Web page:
The way-of-being in capitalist society is all about ‘Me’ getting mine and to hell with expressing any sense of caring about ‘We’. Oh, this doesn’t mean that there aren’t groups of people who together strive for the same thing. Of course there are others with whom many of us share attitudes and beliefs—they are counted among ‘us’. And there are those with who such shared attitudes and beliefs are not evident—commonly referred to as ‘them’. In other words, our way-of-being creates an ‘us-versus-them’, an either/or mindset, as the attention causing struggle of life in capitalist society. This adversarial dichotomous way-of-being ensures people’s actions aren’t informed by their deep connectedness to all living beings—a sense universal caring, of ‘We’—but rather by fear of the other’s difference. As a result rarely do we experience harmony, collaboration, mutual support and the solidarity necessary to improve life in society for all—improving life not just for us but them too.

 

Being Responsible

Imagine what would happen if we ceased cooperating with a system that is destructive to the viability of (our) life? The system would be unable to function. Yes, even a system that promotes competition between individuals requires the same individuals—those it is exploiting—to cooperate with it. Nothing can continue existing without cooperation: Cooperation is fundamental to life.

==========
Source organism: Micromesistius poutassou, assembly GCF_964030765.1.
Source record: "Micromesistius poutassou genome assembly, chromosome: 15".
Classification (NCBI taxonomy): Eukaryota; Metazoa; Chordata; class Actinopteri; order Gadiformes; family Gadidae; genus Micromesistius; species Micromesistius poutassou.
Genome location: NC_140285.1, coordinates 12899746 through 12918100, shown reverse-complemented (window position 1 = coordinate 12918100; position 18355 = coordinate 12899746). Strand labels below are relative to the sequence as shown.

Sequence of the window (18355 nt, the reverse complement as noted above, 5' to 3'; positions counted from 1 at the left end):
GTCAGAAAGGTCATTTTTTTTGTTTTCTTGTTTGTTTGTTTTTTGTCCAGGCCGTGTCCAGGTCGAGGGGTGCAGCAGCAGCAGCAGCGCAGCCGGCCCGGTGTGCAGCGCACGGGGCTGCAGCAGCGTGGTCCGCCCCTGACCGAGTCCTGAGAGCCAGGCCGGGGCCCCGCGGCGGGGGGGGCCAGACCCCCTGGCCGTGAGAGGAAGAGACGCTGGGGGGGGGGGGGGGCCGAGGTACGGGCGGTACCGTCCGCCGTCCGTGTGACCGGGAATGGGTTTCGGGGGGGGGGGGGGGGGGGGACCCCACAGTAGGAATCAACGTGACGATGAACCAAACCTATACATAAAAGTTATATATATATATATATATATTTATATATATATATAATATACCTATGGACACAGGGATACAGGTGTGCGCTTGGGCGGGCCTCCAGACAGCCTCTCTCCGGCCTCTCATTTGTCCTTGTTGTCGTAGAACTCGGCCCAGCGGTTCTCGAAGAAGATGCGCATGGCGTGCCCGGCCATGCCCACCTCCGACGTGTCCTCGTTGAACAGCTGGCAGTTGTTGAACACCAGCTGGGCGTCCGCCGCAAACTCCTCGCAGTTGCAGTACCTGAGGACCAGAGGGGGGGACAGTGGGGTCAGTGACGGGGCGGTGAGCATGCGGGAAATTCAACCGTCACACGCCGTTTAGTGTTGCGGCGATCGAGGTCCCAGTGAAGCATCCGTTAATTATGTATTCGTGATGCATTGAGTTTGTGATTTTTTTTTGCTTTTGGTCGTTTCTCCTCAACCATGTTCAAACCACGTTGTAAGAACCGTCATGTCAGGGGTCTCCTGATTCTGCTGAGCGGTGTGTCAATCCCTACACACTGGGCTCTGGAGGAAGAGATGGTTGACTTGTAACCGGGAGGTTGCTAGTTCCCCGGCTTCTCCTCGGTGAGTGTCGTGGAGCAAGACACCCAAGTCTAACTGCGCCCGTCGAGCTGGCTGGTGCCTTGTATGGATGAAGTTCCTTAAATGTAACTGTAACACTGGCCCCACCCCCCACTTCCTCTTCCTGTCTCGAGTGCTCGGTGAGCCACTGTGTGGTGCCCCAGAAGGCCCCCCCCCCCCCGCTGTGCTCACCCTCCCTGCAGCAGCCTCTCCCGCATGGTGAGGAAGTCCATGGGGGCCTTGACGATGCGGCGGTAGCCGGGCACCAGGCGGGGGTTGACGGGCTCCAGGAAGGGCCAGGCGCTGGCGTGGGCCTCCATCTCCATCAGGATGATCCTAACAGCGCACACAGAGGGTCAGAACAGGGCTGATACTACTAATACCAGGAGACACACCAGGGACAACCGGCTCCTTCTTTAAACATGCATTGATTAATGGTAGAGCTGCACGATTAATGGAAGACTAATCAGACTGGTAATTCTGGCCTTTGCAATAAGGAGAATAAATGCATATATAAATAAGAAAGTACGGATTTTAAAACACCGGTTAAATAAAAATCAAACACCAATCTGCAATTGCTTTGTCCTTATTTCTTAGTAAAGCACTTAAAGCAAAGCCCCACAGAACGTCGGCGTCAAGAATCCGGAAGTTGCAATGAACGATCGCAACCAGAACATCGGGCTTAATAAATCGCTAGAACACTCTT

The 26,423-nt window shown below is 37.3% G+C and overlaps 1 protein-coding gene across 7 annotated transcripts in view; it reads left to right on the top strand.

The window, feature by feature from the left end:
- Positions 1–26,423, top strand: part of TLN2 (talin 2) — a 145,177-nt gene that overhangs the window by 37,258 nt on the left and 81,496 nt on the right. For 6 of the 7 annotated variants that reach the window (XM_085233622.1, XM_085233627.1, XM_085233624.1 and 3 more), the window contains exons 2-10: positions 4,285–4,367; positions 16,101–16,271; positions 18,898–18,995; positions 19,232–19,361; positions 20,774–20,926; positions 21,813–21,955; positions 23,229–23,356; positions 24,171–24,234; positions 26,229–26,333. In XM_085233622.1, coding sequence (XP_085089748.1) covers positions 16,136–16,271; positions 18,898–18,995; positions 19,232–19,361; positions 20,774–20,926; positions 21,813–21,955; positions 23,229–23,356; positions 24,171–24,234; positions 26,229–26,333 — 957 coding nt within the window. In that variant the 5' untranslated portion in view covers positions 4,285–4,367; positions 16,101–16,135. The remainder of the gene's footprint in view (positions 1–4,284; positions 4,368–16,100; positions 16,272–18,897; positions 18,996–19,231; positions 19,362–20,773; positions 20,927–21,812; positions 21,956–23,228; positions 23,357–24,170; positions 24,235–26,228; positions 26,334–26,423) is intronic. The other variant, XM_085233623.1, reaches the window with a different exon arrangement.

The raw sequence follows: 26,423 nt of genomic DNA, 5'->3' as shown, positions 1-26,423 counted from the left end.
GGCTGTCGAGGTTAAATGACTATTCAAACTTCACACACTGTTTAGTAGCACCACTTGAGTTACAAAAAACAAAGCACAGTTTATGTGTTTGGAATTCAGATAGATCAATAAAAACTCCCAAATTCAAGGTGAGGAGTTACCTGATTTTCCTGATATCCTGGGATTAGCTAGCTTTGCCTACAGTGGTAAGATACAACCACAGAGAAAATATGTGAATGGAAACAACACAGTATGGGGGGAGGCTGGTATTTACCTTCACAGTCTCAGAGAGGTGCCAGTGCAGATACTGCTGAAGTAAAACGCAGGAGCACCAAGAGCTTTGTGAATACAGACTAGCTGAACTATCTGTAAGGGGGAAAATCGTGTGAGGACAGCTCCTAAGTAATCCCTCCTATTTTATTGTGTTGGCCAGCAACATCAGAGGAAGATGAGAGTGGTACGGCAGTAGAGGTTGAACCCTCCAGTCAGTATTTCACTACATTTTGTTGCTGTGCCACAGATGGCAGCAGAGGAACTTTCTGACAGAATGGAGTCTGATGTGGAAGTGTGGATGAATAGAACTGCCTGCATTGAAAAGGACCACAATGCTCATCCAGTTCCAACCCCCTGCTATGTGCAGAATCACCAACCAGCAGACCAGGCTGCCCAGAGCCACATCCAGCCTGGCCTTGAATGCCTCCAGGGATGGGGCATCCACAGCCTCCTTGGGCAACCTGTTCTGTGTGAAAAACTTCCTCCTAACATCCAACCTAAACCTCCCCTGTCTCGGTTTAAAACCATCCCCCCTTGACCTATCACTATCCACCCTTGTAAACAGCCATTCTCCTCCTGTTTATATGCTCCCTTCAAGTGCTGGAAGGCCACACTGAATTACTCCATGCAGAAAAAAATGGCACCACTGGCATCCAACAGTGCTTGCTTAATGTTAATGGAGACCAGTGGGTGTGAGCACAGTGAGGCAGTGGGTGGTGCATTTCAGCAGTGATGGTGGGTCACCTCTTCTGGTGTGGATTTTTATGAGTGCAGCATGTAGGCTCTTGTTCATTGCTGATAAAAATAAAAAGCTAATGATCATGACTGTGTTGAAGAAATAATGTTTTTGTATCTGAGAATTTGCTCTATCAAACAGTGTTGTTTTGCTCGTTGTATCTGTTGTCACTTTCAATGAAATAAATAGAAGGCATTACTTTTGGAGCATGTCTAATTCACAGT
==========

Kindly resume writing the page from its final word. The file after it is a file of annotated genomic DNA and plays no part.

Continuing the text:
So if we care about the continuation—viability and sustainability—of society, which by the way is nothing less than the collective of individuals (I’s) forming ‘We’, then we best start cooperating with each other and embrace our ‘We-ness’. As Amitai Etzioni asserted, the ‘I’s’ need ‘We’ to be!

 

If you are a business owner or have an authority position in a business, then learn to understand that the conduct of business is a very human endeavor—it is personal, it is social. Place your humanity and that of those you touch into the very way you conduct business. Begin to relate to employees, customers and suppliers as human beings: As thinking/feeling people (individual I’s) just like you, not as objects (a.k.a. employees/labor, customers/revenue source and suppliers/labor) to be exploited and manipulated in service to your material gain.